Posted: Feb 25, 2013 11:22 AM by Suzanne Philippus
Updated: Feb 25, 2013 11:51 AM
Adelie penguins are Antarctica's cute ambassadors, but Montana State University researchers say they also could be facing a huge threat.
McMurdo Sound has the southernmost penguin colony in the world.
Curious, cautious, and standing just over two feet tall, the Adelie penguins nest on volcanic rock outcroppings in the last pristine ocean left on earth.
"We've found that a there's a very close highly interactive food web and that they are involved in," Antarctic researcher David Ainley said.
It is an ecosystem that remains largely intact from prehistoric times.
"That involves whales and fish. This is the only ocean left on earth where's there's still large fish and whales in numbers that go back millennia," Ainley said.
The biggest threat to the penguins is the fishery for Antarctic toothfish, which is sold as Chilean Sea Bass, according to Ainley.
Taking a top predator, such as the toothfish, out of the food chain can affect the entire ecosystem and that worries Ainley.
"Well, penguins are quite unusual compared to most other birds or mammals, at least the Antarctic penguins, because there's no place where they can hide," Ainley said.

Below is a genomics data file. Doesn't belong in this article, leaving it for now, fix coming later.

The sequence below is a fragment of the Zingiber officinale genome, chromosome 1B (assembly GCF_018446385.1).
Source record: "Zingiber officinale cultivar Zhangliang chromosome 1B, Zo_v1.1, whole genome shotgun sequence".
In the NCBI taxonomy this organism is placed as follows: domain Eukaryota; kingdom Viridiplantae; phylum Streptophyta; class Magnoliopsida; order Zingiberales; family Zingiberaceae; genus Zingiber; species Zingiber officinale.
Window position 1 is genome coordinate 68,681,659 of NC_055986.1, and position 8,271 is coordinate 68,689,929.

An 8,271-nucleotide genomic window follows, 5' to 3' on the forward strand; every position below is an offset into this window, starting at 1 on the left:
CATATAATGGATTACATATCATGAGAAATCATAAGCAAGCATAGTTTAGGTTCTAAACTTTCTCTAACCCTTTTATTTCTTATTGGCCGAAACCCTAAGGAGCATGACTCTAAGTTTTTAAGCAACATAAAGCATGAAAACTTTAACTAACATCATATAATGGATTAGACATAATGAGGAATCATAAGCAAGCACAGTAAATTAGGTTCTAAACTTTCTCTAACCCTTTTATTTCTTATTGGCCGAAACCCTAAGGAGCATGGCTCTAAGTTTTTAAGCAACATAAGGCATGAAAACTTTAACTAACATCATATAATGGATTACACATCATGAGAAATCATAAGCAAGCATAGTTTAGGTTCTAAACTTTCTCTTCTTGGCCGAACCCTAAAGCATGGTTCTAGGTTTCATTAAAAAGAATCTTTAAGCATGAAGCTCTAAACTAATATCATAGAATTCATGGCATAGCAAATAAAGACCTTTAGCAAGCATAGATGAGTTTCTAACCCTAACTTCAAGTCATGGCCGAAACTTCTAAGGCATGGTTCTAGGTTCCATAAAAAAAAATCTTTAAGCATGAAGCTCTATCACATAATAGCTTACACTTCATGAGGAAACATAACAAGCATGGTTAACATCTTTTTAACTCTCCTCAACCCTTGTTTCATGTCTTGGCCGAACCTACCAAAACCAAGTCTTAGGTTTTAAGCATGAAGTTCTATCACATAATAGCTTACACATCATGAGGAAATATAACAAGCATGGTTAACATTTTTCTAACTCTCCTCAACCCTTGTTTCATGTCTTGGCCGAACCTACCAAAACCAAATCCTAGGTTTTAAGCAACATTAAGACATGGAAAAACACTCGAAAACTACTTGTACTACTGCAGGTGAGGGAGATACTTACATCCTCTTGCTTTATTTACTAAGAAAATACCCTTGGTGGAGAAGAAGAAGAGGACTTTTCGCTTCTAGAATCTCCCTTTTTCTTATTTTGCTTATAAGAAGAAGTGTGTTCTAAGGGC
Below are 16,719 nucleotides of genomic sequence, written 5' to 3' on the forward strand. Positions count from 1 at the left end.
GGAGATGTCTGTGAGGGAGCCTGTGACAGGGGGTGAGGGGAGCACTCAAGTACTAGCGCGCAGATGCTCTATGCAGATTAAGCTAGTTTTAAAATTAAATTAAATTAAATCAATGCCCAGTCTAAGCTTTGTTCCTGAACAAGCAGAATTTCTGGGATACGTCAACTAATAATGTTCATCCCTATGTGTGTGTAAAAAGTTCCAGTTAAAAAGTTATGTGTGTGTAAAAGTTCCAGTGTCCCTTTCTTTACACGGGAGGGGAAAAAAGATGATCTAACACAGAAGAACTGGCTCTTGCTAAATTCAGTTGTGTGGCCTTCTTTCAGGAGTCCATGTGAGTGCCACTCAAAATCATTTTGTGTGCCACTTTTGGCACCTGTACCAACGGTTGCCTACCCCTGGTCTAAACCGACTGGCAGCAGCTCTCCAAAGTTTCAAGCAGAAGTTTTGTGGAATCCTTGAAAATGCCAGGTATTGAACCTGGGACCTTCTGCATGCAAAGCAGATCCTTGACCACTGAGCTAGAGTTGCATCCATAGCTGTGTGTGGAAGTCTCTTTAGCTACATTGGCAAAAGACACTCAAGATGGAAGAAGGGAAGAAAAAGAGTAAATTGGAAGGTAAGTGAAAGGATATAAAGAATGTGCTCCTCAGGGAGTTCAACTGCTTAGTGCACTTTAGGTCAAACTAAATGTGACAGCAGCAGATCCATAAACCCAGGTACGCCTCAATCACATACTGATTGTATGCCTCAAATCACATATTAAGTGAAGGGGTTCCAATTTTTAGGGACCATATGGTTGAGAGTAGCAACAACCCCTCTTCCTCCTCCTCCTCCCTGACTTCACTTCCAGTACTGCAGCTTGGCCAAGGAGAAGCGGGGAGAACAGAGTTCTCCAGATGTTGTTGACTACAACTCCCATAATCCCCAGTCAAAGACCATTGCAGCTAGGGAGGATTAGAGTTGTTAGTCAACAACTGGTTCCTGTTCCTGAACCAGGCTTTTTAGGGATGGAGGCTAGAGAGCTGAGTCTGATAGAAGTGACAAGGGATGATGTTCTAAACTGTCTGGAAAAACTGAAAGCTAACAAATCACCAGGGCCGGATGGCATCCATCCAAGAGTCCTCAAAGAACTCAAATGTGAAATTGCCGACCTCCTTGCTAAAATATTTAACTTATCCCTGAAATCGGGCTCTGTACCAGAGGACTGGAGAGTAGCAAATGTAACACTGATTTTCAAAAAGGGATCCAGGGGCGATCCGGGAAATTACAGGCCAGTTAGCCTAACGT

Monitoring life here in the Ross Sea is critical.
"They don't live in boroughs like most penguin species, and they don't live amongst the trees. They don't. They do everything in the daylight unlike most mammals...So it's relatively easy to learn about the life history of the penguin," Ainley said.
This breeding season was successful for the penguins, however, scientists have discovered in
years past that when life gets tough, the penguins will move out.
Right now it is not illegal to eat the Antarctic toothfish, or Chilean Seabass, but experts say you should check with the restaurant before ordering to ensure the fish is coming from a sustainable, NOAA compliant supply source.
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